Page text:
Wednesday, 19 October 2011

David Lodge's 'The Art of Fiction'

I have just finished David Lodge's 'The Art of Fiction' and it was very enlightening. Although I was familiar with most of the literary devices he explains, such as the epistolary novel and pathetic fallacy, it is hard to find a compact synopsis of them with good examples. I just wanted to highlight some of the chapters and explain thoughts that arose to me while reading the book. Chapter 30 is on Symbolism and David lodge used an excerpt from Lawrence's 'Women in Love'. This made me reflect on Lawrence as a writer and it came to me he has a strong liking towards animals, in particular horses. In this excerpt he describes how the mare 'spun and swerved like the wind, and yet could not get out of the grasp of his will'. This, for me, was a striking resemblance to his novel 'St Mawr'. In this novel Lou Witt is entranced by a powerfull stallion called St. Mawr who seems to represent all the masculinity and vitality men are missing in her opinion. She is almost forced to realise that 1920s England is not her place. In the excerpt from 'Women in Love' the mare is supressed by Gerald Critch, who is forcing her to face industrialisation, represented by a locomotive. I thought it was striking how similar these two scenes are although their respective books were published 4 years apart. It can be concluded that Lawrence saw the animal as a strong symbol of life.

In the book each chapter is dedicated to a literary device. My "favourites" were Chapter 8: Names, Chapter 21: Intertextuality and Chapter 24: Magic Realism.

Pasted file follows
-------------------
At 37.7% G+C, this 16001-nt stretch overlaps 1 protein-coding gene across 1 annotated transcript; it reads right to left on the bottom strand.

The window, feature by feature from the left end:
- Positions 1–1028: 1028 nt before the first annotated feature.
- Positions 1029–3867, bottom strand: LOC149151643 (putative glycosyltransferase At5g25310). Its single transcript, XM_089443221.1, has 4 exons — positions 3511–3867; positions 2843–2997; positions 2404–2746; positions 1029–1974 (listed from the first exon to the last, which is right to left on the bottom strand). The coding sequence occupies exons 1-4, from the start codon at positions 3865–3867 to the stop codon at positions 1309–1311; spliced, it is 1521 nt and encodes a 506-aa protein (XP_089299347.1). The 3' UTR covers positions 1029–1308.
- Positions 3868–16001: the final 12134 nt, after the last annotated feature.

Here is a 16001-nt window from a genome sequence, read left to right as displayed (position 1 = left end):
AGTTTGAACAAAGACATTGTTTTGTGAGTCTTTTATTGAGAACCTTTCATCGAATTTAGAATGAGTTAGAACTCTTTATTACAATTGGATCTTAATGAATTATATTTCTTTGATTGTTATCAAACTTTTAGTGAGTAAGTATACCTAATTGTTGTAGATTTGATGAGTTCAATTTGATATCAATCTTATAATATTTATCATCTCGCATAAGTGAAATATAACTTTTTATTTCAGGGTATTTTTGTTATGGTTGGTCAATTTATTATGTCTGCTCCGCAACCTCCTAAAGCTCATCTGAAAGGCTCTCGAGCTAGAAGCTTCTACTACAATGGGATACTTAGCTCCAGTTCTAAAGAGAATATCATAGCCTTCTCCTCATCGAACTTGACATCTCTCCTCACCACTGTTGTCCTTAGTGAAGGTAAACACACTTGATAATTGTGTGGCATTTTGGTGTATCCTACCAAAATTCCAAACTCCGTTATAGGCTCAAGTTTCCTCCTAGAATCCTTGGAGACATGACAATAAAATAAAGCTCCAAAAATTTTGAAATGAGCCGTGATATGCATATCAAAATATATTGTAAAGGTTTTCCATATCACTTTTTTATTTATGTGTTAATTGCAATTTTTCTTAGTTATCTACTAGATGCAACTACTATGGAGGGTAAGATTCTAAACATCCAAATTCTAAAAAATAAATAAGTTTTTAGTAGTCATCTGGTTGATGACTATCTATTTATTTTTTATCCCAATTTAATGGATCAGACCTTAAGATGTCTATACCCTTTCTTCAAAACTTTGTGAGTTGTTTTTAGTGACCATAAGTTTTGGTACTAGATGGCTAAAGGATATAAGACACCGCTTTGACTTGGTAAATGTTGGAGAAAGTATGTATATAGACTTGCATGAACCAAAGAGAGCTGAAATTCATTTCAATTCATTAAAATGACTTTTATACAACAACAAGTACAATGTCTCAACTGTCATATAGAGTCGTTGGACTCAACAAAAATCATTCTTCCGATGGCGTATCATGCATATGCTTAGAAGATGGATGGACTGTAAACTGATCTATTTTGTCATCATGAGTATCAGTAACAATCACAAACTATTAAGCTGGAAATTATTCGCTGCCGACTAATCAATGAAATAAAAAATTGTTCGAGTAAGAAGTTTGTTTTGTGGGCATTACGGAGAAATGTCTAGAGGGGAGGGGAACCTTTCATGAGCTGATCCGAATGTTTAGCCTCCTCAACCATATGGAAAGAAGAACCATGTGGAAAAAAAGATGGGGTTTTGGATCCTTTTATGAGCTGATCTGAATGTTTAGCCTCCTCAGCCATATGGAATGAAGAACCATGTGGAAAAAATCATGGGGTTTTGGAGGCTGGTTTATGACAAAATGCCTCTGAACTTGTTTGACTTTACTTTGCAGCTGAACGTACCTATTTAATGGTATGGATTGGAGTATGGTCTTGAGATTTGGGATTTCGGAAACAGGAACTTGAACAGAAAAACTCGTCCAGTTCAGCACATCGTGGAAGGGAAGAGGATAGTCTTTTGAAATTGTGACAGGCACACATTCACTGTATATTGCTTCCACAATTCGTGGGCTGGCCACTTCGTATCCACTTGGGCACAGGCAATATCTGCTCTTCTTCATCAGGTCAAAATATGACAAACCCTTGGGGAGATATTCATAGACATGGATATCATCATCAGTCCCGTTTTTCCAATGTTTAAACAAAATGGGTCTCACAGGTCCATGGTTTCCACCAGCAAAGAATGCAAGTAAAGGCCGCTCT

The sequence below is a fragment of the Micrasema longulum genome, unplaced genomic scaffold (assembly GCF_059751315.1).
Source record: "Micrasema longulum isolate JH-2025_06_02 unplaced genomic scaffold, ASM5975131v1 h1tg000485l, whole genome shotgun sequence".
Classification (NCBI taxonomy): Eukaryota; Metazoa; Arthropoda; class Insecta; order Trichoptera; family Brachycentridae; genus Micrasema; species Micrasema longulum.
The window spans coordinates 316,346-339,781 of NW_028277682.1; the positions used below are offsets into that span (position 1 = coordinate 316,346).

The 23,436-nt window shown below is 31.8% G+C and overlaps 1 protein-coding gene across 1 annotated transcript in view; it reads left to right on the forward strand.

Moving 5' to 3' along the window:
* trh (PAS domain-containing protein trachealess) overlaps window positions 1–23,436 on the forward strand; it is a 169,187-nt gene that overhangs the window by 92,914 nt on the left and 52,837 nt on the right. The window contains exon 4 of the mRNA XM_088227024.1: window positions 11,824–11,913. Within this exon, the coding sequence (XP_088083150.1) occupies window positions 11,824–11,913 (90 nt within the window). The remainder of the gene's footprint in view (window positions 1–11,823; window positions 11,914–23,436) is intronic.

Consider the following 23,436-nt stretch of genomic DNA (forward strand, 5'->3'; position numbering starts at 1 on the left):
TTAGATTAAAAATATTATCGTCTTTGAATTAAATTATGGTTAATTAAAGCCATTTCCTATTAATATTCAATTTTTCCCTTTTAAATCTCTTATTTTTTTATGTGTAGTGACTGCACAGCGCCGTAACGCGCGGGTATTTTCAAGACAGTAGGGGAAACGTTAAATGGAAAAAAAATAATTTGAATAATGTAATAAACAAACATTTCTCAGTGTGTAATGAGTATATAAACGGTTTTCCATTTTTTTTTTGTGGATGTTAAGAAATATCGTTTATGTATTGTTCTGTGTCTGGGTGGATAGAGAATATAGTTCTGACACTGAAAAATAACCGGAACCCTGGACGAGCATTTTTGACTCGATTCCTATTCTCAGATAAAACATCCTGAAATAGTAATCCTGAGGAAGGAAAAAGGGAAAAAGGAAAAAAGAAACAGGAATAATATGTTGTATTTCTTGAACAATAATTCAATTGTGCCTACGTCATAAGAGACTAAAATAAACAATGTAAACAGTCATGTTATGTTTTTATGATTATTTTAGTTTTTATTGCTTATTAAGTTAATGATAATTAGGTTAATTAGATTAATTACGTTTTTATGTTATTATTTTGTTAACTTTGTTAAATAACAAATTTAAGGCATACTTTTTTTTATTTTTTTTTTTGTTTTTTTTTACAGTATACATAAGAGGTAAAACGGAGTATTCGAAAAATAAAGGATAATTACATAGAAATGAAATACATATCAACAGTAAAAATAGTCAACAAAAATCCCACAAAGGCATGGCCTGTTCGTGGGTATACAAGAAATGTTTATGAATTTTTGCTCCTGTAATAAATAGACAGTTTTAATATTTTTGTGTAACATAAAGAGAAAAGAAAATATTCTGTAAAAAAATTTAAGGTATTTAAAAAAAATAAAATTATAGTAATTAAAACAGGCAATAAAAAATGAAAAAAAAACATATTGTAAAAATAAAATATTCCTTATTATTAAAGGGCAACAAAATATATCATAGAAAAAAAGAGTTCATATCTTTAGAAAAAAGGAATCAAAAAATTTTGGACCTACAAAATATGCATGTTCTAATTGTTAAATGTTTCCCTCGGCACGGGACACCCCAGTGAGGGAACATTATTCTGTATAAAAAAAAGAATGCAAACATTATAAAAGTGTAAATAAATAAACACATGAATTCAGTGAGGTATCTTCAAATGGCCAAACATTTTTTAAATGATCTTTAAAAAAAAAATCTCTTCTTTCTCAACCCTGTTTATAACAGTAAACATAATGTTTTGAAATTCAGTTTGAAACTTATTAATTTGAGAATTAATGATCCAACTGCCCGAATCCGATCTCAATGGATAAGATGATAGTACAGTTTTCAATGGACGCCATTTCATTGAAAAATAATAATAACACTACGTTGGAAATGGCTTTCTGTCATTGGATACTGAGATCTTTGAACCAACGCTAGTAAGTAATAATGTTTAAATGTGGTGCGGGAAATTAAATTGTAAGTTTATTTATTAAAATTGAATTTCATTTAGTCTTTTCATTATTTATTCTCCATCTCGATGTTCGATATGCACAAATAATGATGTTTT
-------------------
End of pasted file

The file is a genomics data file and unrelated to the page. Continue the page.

Chapter 8 focusses on names and the reason I took an immediate interest to the chapter was that in one of my Dutch exams I once got the question what Emily Bronte had been thinking when she named her protagonist Jane Eyre. I was baffled since this had never been discusse din class. However, after some brainstorming, quick brainstorming I may add, I came up with the following:

Jane is a very common and ordinary name in English. The expression 'plain Jane' might be suitable to describe Jane Eyre and therefore perhaps her first name was represent her commonness in her looks and social position that seperate her from Mr. Rochester and her family. However, her last name, Eyre, is exotic, outlandish. I thought that perhaps this told us something about her character, something that is not quite usual in young women of her position.

David Lodge said that 'in a novel names are never neutral.' I completely agree, even thought often the meaning of a name is hard to find. Some names can be very easily linked, such as names from the Bible. If a character is names Eva there are a whole lot of possible connotations that can add to your character. I have started writing a story in which the protagonist is named Eva and she is looking back on her fall from grace, so to speak. Obvious connection, n'est pas?

Chapter 21 on intertextuality is very interesting on many different levels. First of all, all authors copy each other in some way, e.g. Virgil copied Homer's writing style in the Aeneid but I do not blame him. Something that has become clearer to me over the years for example is how much inspiration Tolkien got from the Prose and Poetic 'Edda', from 'The Nibelungen' and others. Some names are heavily influenced if not copied, which links back nicely to the paragraph above, but it is mainly themes that we can recognize. The question that formed in my mind however was: how far is this copying other authors or are these themes, such as death, loyalty, betrayal and love, simply human and therefore come from each author independently?